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Cancer Rehabilitation

What is cancer rehabilitation?

Cancer rehabilitation is a doctor-supervised program for people who have undergone treatment for cancer, and designed to help patients return to activities of daily living. People who have survived cancer may have physical, emotional, and social issues that affect their quality of life, no matter what kind of cancer they have been treated for. Cancer rehabilitation programs can often improve function, reduce pain, and improve the well-being of cancer survivors.

The cancer rehabilitation team

Cancer rehabilitation programs can be conducted on an inpatient or outpatient basis. Many skilled professionals are part of the cancer rehabilitation team, including any or all of the following:

  • Oncologist

  • Physiatrist

  • Internist

  • Other specialty doctors

  • Rehabilitation specialists

  • Registered dietitian

  • Physical therapist

  • Occupational therapist

  • Social worker

  • Psychologist/psychiatrist

  • Recreational therapist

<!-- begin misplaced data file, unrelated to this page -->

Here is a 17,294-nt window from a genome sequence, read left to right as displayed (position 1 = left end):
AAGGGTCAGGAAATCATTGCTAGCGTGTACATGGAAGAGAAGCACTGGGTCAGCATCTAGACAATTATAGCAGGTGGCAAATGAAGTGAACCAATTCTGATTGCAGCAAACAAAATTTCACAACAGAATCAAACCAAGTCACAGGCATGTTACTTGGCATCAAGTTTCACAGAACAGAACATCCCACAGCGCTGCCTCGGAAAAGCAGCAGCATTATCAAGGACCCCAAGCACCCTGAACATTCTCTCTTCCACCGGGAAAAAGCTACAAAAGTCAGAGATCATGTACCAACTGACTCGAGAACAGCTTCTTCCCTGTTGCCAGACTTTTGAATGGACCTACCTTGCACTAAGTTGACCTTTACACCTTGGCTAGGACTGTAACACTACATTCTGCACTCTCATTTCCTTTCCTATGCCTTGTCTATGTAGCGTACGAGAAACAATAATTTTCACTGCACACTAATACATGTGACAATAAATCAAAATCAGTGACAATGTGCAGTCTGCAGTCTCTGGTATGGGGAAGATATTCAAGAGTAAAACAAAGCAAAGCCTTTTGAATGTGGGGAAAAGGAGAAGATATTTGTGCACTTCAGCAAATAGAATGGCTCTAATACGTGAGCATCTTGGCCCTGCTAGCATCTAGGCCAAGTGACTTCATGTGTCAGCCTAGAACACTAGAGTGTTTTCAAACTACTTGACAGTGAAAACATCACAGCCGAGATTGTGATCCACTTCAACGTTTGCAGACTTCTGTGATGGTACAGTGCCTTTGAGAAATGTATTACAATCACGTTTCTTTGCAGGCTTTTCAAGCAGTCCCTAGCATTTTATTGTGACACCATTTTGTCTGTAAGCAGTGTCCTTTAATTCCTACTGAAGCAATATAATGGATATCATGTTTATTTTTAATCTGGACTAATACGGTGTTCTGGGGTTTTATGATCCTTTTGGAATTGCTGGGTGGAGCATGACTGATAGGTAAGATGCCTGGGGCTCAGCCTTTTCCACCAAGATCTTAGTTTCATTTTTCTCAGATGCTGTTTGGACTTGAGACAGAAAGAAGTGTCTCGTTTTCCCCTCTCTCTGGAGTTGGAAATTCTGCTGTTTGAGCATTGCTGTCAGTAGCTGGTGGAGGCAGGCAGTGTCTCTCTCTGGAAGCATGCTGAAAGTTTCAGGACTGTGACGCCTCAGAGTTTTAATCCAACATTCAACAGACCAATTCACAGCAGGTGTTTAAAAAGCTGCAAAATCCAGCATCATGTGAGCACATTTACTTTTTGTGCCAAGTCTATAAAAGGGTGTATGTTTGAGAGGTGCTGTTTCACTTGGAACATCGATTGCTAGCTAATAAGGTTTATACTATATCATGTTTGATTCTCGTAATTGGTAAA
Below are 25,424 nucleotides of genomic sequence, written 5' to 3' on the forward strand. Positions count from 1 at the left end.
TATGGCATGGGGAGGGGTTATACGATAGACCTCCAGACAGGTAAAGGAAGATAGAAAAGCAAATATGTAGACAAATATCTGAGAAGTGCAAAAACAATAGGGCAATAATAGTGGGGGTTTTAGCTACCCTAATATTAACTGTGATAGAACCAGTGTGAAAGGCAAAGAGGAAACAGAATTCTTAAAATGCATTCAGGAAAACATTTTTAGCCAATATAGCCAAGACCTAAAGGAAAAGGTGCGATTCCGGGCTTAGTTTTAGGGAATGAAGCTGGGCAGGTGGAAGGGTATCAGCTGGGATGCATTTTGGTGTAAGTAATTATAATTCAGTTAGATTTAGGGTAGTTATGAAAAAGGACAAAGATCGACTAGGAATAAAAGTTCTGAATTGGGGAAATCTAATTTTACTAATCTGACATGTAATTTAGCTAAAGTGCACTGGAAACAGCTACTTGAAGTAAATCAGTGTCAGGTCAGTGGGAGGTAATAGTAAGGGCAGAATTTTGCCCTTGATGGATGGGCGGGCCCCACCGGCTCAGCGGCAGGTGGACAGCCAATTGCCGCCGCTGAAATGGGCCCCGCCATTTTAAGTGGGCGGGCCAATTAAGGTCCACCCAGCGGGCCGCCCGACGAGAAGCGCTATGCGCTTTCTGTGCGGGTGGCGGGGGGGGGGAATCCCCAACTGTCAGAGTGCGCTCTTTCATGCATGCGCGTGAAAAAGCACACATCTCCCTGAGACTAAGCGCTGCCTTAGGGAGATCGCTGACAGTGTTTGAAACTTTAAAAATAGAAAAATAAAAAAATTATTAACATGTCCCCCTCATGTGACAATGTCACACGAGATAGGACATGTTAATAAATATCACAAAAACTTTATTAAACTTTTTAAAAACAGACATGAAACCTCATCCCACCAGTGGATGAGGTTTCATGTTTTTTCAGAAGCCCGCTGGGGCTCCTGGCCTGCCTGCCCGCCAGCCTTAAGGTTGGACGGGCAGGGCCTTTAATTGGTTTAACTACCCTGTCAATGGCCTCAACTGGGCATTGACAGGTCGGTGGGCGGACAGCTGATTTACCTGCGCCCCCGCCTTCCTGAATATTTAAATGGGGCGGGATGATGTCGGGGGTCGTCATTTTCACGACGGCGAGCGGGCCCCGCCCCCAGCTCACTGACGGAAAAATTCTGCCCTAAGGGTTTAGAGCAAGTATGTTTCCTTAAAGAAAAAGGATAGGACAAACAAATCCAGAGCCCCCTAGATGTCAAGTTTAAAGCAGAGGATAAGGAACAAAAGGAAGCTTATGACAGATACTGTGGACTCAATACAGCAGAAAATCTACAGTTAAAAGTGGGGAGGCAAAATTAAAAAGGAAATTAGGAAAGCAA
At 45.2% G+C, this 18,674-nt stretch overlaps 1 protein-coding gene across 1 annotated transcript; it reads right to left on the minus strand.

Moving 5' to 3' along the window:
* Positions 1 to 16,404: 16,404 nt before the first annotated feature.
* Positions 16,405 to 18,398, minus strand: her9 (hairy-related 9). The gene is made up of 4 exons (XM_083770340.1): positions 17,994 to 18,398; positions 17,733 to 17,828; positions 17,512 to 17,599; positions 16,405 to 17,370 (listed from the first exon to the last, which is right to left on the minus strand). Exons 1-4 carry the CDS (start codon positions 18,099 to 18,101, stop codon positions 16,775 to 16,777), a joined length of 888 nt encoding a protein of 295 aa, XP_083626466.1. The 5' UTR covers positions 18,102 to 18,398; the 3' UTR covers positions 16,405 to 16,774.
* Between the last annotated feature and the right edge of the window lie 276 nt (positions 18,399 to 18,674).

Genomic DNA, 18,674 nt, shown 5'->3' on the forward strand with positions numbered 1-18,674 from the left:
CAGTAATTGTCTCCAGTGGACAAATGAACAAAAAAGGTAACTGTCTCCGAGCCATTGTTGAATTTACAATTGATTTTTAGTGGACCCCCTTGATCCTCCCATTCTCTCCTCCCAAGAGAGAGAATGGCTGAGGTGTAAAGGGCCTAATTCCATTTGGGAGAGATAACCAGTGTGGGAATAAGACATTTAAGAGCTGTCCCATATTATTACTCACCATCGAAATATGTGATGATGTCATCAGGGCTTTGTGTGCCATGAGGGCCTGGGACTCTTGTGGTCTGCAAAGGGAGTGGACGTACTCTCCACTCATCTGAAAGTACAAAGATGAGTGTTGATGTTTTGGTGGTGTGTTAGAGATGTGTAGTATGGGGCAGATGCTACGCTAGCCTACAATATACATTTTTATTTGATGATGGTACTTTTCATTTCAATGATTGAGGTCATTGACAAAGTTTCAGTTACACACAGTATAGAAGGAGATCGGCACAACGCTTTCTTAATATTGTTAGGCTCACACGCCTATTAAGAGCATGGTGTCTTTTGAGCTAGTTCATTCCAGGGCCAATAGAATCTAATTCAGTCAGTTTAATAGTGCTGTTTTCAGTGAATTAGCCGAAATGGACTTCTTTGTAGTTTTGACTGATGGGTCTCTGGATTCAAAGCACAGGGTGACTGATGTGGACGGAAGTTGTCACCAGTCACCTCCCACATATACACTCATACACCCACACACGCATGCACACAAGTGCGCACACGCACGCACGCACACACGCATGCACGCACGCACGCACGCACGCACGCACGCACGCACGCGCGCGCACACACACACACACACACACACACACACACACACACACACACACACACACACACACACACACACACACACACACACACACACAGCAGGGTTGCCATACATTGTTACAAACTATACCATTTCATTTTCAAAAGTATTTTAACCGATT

• Case manager

  • Chaplain

  • Vocational counselor

The cancer rehabilitation program

A cancer rehabilitation program is designed to meet the needs of the individual patient, depending on the specific type of cancer and treatment. Active involvement of the patient and family is vital to the success of the program.

The goal of cancer rehabilitation is to help patients return to the highest level of function and independence possible, while improving the overall quality of life physically, emotionally, and socially. These goals are often met by:

  • Managing pain

  • Improving bowel and bladder function

  • Improving nutritional status

  • Improving physical conditioning, endurance, and exercise performance

  • Improving social, cognitive, emotional, and vocational status

  • Reducing hospitalizations

In order to help reach these goals, cancer rehabilitation programs may include the following:

  • Using medications and pain management techniques to reduce pain

  • Exercise programs to help build strength and endurance

  • Patient and family education and counseling

  • Activities to improve mobility (movement) and decrease sleep problems

  • Assistance with activities of daily living (ADLs), such as eating, dressing, bathing, toileting, handwriting, cooking, and basic housekeeping

  • Smoking cessation

  • Stress, anxiety, and depression management

  • Nutritional counseling

  • Management of chronic illness or complications due to cancer treatments

  • Vocational counseling